Staff Preferences in Four SMEs Experiencing Organizational Change

Mendy, John (2020) Staff Preferences in Four SMEs Experiencing Organizational Change. Journal of Organizational Change Management, 33 (2). pp. 331-348. ISSN 0953-4814

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Staff Preferences in Four SMEs Experiencing Organizational Change
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Purpose – The purpose of this paper is to investigate the role of preferences when SMEs are confronted with the practical problems associated with implementing frequent and large scale changes to their working policies and practices. This paper aims to alleviate some of the concerns as claimed in positioning and change agency theory by introducing ‘preferential role positioning’ to organizational change.

Design/Methodology/approach – This study uses a qualitative case study approach and change agency and positioning theories to find out the extent to which staff and management experienced the practical difficulties and challenges and what resolution actions they took. Eighty-five semi-structured interviews were conducted in 2004/05 and 2011 with the staff and management of four SMEs in the UK. An interpretative analysis was conducted on the case data in the tradition of Husserl and Schutz. In the first set, participants were asked to elucidate the difficulties faced in their roles and how these were experienced whilst the second focused on impacts and strategies. Three independent researchers reviewed and interpreted the qualitative data and helped with the coding and thematisation.

Findings – This paper's main results are based on the data's three stages showing how SME members chose to deal with the practical difficulties namely ‘new structures and procedures’ (stage 1); ‘new ways of communicating’ (stage 2) and ‘new collaborations’ (stage 3). The combination of the stages’ aspects led to the emergence of ‘preferential role positioning’ as the study’s theoretical contribution to the gap on preferences in organizational change research.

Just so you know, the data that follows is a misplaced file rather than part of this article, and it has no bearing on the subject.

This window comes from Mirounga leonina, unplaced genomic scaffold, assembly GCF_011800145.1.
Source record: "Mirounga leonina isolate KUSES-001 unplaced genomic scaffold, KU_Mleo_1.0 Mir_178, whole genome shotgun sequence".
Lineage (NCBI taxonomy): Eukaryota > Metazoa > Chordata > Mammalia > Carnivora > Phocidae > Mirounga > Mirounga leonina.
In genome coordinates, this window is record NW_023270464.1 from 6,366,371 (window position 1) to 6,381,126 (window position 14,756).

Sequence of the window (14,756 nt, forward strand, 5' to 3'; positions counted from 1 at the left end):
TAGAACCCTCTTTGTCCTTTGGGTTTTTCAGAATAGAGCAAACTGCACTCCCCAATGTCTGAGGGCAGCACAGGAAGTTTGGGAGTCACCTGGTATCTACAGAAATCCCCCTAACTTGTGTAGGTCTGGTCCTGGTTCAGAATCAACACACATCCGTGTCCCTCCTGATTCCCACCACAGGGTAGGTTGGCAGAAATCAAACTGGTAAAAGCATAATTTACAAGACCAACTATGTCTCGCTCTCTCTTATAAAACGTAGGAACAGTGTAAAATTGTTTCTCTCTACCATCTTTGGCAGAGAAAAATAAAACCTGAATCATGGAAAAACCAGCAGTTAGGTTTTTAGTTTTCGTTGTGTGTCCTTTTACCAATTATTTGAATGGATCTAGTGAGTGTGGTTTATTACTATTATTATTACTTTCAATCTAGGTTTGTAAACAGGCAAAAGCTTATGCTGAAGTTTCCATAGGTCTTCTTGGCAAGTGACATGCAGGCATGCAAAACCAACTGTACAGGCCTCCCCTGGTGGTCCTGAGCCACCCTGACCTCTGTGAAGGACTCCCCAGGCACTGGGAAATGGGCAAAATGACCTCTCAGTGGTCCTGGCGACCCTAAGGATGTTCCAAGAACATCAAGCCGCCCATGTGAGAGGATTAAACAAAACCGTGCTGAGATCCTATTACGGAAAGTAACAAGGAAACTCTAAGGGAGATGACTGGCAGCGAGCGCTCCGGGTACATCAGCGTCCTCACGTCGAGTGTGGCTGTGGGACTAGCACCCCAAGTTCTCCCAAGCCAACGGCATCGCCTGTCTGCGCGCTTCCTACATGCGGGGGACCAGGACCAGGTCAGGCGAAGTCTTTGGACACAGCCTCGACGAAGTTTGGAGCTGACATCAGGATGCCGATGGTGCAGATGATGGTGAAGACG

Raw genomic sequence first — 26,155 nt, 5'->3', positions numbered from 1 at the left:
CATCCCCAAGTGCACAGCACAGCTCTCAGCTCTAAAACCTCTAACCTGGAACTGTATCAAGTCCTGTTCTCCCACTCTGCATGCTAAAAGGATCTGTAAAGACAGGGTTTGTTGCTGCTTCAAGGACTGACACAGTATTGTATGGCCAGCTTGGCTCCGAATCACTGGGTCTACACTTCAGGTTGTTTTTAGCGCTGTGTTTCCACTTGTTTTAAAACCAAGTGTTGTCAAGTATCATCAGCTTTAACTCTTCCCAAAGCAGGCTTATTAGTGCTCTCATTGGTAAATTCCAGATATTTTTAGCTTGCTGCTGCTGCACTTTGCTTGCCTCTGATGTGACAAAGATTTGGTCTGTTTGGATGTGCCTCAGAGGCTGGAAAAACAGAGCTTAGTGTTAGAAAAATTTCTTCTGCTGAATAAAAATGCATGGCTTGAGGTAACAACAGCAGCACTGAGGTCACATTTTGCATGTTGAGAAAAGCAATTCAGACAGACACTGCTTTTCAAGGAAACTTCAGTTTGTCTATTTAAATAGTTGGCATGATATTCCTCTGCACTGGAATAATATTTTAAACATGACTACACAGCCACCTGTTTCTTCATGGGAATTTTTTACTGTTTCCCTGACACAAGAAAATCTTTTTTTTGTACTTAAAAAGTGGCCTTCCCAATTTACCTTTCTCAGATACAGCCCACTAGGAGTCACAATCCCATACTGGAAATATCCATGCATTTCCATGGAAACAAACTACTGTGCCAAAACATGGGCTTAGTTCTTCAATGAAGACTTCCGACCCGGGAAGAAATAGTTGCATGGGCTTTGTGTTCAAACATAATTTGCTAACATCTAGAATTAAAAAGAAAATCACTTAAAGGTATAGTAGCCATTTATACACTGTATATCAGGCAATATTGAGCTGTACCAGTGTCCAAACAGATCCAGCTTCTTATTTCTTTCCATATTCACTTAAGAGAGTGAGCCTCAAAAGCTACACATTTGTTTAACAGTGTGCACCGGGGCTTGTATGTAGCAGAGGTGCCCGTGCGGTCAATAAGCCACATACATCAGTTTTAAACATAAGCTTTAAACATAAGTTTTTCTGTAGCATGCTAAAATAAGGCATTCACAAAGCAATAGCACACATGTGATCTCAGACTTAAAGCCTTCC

Research limitations – The eighty-five interviews from UK-based SMEs constrained the sample size thereby limiting the number of questionnaire categories asked. The findings and their analysis cannot be generalised to non SMEs that seek to address similar difficulties.

Practical implications – Managers need to be aware of the adverse impacts of using draconian, top down disciplinary and punishment measures/structures as a way to implement change. Other practical lessons include the fact that managers should contextualise people’s anxieties, dissatisfaction, resistance and disengagement as a platform from which social knowledge can be generated with all change agents in order to resolve implementation challenges in the longer term. Staff developed the ability to deal with some practical issues such as navigating through the new departmental structures, new working procedures and new ways of talking with management and with each other to implement change more successfully.

Social implications - The social value of the findings demonstrate that preferences can be imported from other social science disciplines into Organizational Studies to show the value of what people can contribute and how they choose to do so (i.e. via what discourse, using what types of interactions and capabilities to do so). In addition, the results show that management need to consider employees in their plans as they try to implement change firstly to facilitate greater interaction and success, secondly to minimise implementation difficulties and thirdly as a recognition that there are multiple change agents and multiple role-enacting positions in developing sociological knowledge that can be of value.

Originality/value – This study’s three-stage approach has shown that a successful implementation and management of change in SMEs should also include a bottom-up recognition of the difficulties, adversities, conflicts and tensions and a resolution to deal with the structural and communicative constraints via dialogue and ‘preferential role positioning’

Keywords:staff, management, preferences, SMEs, organizational change
Subjects:N Business and Administrative studies > N600 Human Resource Management
N Business and Administrative studies > N214 Change Management
Divisions:Lincoln International Business School
ID Code:39446
Deposited On:15 Jan 2020 09:52

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